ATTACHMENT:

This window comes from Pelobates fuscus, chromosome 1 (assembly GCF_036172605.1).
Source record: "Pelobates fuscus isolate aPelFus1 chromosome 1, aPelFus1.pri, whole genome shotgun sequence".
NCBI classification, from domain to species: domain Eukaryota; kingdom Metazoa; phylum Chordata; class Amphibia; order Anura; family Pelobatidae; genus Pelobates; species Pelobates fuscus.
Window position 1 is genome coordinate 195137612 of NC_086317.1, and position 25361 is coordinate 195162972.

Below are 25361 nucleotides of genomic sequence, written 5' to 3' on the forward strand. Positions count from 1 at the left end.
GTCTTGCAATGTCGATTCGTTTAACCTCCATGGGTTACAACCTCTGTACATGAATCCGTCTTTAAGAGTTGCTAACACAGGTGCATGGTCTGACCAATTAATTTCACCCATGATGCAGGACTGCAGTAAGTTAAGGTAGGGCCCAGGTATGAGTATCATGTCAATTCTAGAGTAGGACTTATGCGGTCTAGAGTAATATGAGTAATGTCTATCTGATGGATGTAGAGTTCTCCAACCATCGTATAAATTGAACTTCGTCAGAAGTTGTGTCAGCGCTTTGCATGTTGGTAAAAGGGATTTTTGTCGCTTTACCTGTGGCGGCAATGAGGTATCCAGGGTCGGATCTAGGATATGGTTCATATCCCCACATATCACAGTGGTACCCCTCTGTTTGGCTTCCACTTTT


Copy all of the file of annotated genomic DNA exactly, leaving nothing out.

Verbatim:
This window comes from Pelobates fuscus, chromosome 1 (assembly GCF_036172605.1).
Source record: "Pelobates fuscus isolate aPelFus1 chromosome 1, aPelFus1.pri, whole genome shotgun sequence".
NCBI classification, from domain to species: domain Eukaryota; kingdom Metazoa; phylum Chordata; class Amphibia; order Anura; family Pelobatidae; genus Pelobates; species Pelobates fuscus.
Window position 1 is genome coordinate 195137612 of NC_086317.1, and position 25361 is coordinate 195162972.

Below are 25361 nucleotides of genomic sequence, written 5' to 3' on the forward strand. Positions count from 1 at the left end.
GTCTTGCAATGTCGATTCGTTTAACCTCCATGGGTTACAACCTCTGTACATGAATCCGTCTTTAAGAGTTGCTAACACAGGTGCATGGTCTGACCAATTAATTTCACCCATGATGCAGGACTGCAGTAAGTTAAGGTAGGGCCCAGGTATGAGTATCATGTCAATTCTAGAGTAGGACTTATGCGGTCTAGAGTAATATGAGTAATGTCTATCTGATGGATGTAGAGTTCTCCAACCATCGTATAAATTGAACTTCGTCAGAAGTTGTGTCAGCGCTTTGCATGTTGGTAAAAGGGATTTTTGTCGCTTTACCTGTGGCGGCAATGAGGTATCCAGGGTCGGATCTAGGATATGGTTCATATCCCCACATATCACAGTGGTACCCCTCTGTTTGGCTTCCACTTTT